Ten tips for EUS-guided cystogastrostomy

By Shyam Varadarajulu, MD, Center for Interventional Endoscopy, Florida Hospital, Orlando, FL, USA

  1. What is the imaging modality of choice to evaluate a pancreatic fluid collection (PFC) prior to EUS-guided drainage?

The procedural technique and choice of endoprosthesis placement vary depending on the type of PFC being intervened: pseudocyst versus walled-off necrosis (WON). Although a computed tomography (CT) scanner is more widely available it does not quantify the degree of necrosis as precisely as a T2 weighted magnetic resonance imaging (MRI) scan. If an option is available, MRI should be the imaging modality of choice to evaluate a PFC.

  1. After a PFC has been identified for drainage, should a pancreatogram always be performed to confirm or exclude a pancreatic duct leak?

There are no data to support the routine performance of a pancreatogram in all patients with a PFC undergoing transmural drainage. In a recent meta-analysis of seven studies that included 551 patients with pancreatic fluid collections (PFCs), 48.8 percent underwent transmural drainage, 22.6 percent underwent transpapillary drainage and 25.6 percent underwent combined drainage. There was no significant difference in short-term treatment success rates between the three techniques:  79.9 percent, 80.8 percent and 87.9 percent, respectively. There were also no differences in rates of clinical success or recurrence among the cohorts. A substantial proportion (>55 percent) of patients with WON have disconnected pancreatic duct syndrome (DPDS) and placing a transpapillary stent is unlikely to be beneficial. On the other hand, in majority of patients with pseudocysts, the pancreatic duct is intact or only partially disrupted. When a bridging stent is placed across the duct leak in these patients, in conjunction with endoscopic transmural drainage, it restores ductal integrity and facilitates faster resolution of the pseudocyst.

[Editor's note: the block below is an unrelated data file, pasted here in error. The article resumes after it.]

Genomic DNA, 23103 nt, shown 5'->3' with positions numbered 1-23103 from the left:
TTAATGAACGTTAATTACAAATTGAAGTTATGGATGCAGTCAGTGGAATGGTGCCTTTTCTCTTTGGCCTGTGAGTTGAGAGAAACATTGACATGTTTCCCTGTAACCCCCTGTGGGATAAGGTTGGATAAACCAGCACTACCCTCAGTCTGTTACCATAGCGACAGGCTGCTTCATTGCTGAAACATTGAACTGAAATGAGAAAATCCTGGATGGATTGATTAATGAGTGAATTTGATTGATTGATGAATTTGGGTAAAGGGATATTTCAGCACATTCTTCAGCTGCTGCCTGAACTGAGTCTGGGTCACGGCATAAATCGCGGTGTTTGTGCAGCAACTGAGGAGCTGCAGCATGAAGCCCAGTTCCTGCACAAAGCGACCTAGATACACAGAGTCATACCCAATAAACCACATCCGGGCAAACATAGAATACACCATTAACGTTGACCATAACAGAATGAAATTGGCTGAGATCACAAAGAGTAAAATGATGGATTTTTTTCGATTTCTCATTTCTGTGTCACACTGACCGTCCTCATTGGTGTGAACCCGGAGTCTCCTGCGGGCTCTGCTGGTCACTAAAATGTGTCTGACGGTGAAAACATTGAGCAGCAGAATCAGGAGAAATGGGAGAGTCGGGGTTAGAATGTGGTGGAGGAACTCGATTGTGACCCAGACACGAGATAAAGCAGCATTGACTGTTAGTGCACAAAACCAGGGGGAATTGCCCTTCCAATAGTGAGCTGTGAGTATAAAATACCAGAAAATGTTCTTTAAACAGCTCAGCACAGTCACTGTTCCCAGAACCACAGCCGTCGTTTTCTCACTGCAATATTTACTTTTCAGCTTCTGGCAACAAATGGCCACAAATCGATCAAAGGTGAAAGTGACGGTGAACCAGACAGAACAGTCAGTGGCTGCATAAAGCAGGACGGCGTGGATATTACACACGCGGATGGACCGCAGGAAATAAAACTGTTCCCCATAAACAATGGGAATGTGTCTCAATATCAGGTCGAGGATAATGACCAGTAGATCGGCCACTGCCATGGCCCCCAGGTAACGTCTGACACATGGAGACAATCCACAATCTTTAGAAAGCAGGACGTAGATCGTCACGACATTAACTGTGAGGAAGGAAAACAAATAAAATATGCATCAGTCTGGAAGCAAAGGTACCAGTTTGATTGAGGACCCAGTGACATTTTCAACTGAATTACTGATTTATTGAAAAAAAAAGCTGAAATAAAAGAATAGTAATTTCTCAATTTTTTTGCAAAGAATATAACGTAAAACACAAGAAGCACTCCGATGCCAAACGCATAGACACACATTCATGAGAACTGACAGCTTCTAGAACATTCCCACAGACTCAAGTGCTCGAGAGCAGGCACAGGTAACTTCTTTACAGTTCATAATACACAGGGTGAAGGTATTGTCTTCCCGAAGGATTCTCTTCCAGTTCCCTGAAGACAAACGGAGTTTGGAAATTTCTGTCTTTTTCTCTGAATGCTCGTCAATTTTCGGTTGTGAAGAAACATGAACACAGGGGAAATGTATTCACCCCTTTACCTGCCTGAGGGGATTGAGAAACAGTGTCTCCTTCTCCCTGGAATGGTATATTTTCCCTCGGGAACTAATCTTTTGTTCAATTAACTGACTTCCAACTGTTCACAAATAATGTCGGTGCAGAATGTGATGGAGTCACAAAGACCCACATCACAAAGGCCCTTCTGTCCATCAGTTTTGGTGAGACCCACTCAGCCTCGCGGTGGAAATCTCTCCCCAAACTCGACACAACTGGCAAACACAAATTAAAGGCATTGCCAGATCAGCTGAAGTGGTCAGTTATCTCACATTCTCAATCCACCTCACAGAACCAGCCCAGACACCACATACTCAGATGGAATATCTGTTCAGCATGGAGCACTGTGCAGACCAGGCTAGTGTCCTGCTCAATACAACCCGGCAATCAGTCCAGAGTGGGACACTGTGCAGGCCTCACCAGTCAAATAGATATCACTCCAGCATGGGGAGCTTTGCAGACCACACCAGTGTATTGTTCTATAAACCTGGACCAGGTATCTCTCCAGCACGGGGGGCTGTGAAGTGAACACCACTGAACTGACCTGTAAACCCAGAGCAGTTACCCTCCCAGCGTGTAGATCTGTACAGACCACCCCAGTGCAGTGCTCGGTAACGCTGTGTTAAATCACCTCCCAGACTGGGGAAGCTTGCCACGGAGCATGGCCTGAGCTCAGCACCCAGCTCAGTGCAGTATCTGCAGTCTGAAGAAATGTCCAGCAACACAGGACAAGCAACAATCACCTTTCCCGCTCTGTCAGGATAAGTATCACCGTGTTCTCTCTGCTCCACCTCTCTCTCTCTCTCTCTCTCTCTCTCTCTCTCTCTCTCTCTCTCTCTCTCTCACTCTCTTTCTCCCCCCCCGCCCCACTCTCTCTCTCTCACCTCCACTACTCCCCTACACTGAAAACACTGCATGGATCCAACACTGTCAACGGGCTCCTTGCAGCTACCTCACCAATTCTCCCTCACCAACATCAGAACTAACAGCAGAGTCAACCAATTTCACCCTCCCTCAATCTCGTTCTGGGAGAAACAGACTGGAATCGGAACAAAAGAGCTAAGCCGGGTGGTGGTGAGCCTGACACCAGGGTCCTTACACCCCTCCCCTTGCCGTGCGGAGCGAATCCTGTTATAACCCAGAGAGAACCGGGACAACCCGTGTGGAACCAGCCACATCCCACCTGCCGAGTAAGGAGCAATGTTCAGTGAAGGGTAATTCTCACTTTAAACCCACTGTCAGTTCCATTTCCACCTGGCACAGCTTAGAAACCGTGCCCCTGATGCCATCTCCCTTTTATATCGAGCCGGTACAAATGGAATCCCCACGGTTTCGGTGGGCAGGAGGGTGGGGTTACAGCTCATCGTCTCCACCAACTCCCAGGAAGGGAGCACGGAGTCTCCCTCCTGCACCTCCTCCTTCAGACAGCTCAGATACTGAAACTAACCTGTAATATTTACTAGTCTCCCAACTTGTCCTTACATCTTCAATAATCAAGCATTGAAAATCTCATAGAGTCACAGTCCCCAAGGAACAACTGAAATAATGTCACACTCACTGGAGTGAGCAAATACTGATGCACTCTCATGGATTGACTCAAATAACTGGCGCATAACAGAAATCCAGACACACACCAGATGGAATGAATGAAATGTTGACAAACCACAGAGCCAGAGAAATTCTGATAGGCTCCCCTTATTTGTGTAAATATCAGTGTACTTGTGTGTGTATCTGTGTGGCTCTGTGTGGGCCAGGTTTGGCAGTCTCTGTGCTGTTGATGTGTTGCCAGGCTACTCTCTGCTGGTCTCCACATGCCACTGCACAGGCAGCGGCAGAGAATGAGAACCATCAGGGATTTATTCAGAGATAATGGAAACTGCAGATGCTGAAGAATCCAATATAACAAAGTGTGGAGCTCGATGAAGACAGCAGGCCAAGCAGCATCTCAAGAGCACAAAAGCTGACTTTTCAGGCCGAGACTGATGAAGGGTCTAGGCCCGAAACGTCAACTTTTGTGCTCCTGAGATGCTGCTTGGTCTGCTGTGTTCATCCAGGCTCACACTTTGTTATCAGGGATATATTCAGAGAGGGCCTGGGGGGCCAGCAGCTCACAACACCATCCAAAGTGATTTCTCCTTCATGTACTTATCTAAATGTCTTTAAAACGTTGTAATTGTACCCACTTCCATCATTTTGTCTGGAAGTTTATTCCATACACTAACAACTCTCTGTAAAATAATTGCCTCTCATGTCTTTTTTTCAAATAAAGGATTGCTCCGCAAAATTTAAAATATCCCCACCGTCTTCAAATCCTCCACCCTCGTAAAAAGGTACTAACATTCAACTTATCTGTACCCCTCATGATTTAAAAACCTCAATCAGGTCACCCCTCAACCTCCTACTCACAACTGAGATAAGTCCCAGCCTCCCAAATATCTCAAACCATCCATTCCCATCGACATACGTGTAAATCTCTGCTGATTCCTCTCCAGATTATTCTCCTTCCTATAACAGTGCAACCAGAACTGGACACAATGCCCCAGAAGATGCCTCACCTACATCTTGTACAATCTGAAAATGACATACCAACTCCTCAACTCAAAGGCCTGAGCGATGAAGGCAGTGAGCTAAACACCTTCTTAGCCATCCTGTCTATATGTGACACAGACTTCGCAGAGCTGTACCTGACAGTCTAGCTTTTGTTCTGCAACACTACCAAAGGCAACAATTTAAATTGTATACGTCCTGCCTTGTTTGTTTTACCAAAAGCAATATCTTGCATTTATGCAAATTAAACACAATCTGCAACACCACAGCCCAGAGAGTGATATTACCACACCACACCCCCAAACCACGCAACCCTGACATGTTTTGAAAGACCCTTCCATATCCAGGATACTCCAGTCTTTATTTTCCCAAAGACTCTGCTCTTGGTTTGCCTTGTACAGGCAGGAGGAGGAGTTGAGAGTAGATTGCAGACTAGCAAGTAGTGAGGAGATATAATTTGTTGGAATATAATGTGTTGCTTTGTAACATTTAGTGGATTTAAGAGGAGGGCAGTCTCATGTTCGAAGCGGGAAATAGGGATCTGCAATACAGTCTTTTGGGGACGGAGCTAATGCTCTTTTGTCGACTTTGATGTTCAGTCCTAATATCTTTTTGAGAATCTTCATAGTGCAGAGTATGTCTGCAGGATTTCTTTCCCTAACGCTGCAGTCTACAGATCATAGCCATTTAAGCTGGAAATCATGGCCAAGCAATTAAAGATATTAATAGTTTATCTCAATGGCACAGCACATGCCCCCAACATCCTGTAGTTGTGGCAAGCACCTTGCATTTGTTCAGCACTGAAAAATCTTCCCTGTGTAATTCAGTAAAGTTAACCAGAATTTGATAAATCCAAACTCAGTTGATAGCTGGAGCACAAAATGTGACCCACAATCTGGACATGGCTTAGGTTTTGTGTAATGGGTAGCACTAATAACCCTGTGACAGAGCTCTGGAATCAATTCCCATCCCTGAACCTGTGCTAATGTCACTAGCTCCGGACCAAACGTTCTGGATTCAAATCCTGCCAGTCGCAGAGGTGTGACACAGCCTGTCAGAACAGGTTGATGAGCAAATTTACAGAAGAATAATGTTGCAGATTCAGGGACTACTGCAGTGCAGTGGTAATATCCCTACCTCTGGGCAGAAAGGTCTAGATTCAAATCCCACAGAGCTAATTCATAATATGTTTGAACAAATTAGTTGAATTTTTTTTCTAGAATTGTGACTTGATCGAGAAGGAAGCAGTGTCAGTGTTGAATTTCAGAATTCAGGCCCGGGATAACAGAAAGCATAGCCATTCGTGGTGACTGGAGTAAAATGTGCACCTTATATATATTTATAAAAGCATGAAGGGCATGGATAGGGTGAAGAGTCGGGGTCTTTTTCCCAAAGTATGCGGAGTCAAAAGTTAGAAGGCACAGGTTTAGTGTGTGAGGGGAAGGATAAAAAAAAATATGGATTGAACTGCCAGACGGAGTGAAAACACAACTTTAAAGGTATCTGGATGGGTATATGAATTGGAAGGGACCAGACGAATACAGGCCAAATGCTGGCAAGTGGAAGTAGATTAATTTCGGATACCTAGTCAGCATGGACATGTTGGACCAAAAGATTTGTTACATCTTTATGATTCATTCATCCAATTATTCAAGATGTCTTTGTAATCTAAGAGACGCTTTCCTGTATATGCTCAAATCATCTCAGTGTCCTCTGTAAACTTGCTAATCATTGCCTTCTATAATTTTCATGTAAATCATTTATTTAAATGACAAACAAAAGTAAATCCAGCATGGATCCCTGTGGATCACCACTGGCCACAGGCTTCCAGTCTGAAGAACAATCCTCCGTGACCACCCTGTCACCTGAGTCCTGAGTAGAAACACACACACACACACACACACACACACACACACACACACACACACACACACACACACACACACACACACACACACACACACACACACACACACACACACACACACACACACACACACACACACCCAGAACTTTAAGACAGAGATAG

1. What are the key observations to be made at EUS prior to undertaking PFC drainage?

A) It is important to assess for the presence of a DPDS. When the distal pancreatic duct terminates into a PFC and cannot be traced any further (proximally), the patient likely has a DPDS (Figure). This is relevant because patients with DPDS tend to have a more progressive disease course that warrants repeat or adjunctive interventions.